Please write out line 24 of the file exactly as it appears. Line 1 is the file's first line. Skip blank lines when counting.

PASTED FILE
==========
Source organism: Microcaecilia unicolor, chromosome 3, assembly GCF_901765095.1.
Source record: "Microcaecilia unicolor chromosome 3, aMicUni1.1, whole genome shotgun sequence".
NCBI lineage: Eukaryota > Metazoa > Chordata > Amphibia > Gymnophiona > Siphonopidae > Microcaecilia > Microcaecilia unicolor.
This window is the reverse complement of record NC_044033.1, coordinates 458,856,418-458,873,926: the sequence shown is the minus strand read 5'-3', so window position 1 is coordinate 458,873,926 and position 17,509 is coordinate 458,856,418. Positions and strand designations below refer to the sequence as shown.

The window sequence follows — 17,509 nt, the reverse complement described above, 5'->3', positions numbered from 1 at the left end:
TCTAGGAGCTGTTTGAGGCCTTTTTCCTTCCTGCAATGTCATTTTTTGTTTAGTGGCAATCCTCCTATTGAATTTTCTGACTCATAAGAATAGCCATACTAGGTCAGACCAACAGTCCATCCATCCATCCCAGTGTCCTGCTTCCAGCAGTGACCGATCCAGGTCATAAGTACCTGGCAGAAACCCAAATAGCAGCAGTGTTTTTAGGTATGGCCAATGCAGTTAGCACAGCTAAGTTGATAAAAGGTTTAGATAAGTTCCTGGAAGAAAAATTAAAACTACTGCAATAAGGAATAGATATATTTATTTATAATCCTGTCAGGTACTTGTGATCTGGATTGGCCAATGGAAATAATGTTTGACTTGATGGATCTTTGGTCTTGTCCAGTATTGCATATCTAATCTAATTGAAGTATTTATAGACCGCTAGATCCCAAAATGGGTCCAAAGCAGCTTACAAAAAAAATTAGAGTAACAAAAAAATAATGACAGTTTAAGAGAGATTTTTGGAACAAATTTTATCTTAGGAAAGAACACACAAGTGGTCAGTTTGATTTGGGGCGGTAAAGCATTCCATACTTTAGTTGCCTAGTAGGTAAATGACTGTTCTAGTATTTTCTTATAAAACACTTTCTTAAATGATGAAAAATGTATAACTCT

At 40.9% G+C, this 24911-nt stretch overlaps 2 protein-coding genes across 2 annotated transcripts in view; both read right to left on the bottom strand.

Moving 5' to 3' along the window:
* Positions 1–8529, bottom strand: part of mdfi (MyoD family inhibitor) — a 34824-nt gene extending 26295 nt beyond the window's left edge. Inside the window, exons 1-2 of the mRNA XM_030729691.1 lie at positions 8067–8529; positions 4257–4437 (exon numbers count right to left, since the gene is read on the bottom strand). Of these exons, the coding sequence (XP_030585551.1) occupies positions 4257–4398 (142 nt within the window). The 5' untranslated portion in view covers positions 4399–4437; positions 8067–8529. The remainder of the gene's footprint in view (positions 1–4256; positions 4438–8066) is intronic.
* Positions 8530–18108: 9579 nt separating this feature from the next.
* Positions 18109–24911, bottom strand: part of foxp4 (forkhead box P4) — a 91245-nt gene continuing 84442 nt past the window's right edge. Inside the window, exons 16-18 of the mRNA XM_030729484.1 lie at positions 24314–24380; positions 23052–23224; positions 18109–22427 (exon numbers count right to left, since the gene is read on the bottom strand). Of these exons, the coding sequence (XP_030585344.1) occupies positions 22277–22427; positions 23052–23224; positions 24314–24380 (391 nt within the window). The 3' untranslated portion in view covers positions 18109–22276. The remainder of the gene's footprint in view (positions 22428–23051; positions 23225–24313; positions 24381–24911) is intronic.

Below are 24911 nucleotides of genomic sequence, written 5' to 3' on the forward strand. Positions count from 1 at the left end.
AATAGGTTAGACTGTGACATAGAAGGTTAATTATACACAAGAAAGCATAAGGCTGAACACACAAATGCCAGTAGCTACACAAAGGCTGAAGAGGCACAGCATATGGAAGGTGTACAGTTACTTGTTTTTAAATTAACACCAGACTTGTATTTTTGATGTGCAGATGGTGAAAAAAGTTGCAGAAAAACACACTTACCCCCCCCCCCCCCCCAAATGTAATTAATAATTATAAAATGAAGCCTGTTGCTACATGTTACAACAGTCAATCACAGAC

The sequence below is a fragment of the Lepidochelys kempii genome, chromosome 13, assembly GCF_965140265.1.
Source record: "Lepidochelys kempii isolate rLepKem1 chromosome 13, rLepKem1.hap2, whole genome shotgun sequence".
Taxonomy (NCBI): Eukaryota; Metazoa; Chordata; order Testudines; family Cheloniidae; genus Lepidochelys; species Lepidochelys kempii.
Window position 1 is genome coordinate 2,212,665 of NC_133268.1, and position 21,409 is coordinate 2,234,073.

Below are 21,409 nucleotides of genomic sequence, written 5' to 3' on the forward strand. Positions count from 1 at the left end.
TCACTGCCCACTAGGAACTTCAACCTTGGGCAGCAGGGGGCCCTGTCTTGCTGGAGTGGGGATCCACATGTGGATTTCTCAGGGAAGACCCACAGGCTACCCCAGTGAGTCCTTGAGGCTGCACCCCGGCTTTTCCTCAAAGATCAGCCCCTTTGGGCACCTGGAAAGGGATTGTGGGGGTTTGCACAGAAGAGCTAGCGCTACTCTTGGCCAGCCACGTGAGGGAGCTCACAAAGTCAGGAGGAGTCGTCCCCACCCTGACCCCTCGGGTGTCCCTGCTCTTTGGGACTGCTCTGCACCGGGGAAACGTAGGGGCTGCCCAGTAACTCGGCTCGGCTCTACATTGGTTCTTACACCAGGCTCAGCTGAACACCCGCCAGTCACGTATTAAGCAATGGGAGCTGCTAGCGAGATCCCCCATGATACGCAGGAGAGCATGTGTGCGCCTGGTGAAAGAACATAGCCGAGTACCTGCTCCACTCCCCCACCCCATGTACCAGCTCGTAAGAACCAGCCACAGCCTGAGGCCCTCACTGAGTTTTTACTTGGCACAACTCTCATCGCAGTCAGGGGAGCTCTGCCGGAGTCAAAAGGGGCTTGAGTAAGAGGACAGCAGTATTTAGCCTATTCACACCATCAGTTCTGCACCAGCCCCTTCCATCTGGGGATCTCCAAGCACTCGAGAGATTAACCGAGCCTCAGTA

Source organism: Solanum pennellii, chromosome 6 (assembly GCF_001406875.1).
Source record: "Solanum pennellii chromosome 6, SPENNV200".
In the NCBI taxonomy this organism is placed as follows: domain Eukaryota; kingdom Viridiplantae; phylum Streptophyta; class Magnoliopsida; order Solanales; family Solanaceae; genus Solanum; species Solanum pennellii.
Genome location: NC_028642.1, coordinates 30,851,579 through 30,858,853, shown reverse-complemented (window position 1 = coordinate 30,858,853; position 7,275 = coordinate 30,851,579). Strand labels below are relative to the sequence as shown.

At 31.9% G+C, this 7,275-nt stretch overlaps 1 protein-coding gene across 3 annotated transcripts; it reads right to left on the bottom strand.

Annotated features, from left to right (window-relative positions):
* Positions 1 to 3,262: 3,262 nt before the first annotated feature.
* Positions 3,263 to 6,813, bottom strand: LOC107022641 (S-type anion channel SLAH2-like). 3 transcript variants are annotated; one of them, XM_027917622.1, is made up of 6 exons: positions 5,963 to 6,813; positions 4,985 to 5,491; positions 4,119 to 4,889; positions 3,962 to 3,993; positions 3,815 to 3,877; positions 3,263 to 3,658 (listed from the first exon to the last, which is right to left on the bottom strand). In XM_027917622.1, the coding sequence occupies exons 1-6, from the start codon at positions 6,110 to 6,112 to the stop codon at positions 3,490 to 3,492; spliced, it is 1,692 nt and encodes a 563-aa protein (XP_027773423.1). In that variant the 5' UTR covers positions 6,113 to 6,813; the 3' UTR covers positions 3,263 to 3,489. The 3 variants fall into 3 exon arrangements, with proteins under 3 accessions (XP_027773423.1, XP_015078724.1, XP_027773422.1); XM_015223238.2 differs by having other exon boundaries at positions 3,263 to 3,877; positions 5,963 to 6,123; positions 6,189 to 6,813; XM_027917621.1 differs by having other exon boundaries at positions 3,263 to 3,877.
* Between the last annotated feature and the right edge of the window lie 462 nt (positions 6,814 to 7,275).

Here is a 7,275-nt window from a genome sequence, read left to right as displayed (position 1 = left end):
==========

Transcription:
At 31.9% G+C, this 7,275-nt stretch overlaps 1 protein-coding gene across 3 annotated transcripts; it reads right to left on the bottom strand.